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Clean-energy agenda

President Obama has conceded that he and his party took a “shellacking” in the midterm elections. Congress is going to look a lot different, but the challenges in front of us have not changed one bit.

The question is: Where can both parties work together• The incoming House leadership, for example, has mentioned economic issues, and the president has mentioned energy.

Most everyone acknowledges we are far too addicted to oil; in fact, several presidents, both Republican and Democrat, have said as much going back to the early 1970s.

Americans overwhelmingly want the next Congress to invest in clean energy sources and end subsidies for Big Oil companies. That would help put both our economic and fiscal houses in order.

Here are two things we can do. First, let’s transition to a clean-energy economy that would rein in global-warming pollution while creating hundreds of thousands of homegrown jobs.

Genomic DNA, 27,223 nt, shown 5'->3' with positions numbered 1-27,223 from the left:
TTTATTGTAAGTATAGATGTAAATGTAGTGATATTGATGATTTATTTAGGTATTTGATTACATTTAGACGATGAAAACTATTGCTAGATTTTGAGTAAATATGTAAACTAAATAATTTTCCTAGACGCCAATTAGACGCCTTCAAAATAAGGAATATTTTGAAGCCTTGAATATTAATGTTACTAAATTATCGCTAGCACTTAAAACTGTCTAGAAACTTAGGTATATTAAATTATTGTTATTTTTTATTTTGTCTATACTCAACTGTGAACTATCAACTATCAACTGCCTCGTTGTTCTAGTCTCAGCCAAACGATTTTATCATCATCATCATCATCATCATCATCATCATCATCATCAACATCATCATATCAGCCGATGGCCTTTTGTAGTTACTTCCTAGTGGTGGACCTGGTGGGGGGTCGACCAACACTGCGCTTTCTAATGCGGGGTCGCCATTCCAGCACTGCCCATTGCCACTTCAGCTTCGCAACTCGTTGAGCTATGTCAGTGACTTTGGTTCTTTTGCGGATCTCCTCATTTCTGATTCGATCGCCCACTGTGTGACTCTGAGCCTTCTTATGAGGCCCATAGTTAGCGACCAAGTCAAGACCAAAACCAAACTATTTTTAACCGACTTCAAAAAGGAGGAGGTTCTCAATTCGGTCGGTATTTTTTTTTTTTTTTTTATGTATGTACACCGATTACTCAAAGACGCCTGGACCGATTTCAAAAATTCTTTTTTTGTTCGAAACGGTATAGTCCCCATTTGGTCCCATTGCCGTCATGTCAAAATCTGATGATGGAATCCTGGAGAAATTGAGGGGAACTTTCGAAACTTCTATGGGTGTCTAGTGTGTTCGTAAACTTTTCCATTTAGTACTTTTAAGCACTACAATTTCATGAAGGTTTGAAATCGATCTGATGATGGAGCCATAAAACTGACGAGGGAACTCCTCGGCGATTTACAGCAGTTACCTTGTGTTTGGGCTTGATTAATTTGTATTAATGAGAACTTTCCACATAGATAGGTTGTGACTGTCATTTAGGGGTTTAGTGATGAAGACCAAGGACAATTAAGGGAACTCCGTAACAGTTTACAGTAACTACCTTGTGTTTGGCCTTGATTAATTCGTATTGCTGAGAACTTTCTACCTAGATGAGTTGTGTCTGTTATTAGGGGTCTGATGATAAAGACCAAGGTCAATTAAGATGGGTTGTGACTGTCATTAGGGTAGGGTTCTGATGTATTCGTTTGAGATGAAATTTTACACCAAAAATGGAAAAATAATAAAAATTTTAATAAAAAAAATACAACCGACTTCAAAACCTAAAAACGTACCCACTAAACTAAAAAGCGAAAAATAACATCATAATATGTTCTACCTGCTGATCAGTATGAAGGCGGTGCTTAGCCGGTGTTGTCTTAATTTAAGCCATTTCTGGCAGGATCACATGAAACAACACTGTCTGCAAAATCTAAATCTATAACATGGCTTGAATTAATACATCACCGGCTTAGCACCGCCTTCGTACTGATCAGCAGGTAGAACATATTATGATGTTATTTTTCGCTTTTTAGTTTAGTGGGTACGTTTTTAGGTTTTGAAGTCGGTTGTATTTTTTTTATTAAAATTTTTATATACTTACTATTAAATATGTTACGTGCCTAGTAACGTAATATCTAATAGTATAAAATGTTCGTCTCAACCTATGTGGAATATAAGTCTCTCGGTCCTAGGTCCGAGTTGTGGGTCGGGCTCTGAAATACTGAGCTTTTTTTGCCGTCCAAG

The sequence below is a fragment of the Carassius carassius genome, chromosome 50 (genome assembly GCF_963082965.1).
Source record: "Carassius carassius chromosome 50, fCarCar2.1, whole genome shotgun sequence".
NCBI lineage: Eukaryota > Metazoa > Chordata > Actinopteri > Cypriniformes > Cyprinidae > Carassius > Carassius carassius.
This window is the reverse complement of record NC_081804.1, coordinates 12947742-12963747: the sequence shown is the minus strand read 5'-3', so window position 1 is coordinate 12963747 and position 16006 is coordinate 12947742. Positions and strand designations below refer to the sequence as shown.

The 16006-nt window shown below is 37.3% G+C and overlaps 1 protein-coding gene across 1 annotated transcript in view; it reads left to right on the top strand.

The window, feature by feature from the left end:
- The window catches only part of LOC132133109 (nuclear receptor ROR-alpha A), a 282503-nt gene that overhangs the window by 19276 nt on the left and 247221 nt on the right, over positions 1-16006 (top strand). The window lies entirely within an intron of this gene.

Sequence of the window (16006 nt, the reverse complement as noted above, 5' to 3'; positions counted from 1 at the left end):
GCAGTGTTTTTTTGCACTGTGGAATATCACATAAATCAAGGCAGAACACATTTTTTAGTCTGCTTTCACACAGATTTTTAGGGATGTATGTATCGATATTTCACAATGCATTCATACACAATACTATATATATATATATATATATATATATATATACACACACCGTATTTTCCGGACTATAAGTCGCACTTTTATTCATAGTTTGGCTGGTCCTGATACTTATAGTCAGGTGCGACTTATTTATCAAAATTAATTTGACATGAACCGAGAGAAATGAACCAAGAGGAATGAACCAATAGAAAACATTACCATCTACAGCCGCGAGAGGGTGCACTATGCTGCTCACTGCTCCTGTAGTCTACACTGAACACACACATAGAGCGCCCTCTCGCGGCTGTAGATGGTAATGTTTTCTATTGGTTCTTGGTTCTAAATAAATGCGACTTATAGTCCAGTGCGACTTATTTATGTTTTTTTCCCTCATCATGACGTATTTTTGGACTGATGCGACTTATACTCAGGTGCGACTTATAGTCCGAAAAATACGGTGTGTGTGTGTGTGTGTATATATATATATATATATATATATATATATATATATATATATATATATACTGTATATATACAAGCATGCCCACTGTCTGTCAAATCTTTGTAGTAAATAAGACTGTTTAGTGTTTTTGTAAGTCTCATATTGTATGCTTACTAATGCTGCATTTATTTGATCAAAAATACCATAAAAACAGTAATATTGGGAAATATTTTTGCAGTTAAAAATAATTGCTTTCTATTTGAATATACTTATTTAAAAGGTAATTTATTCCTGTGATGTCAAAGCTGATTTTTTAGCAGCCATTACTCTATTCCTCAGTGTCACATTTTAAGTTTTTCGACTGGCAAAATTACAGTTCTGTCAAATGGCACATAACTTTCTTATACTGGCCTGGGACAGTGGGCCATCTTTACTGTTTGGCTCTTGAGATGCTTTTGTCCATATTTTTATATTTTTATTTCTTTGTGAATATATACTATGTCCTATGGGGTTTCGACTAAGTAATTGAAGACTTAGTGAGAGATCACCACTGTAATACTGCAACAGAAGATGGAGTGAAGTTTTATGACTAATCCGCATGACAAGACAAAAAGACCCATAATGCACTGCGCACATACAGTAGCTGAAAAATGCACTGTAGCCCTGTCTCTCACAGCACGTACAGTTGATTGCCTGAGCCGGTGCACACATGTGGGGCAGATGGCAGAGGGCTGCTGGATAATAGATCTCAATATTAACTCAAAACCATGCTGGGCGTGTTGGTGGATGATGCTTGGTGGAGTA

Second, it’s time to stop subsidizing polluters with billions in tax breaks. The Big Oil companies already rake in profits each and every quarter, recession or not. They don’t need handouts in a time of record deficits when taxpayers are struggling to pay their bills.

While we can’t expect our lawmakers to agree on everything in a time of divided government, we do expect them to govern. Our nation has a history of making progress on the environment during such times and we owe it to future generations to make progress now.

Tim Kelly

Aleppo


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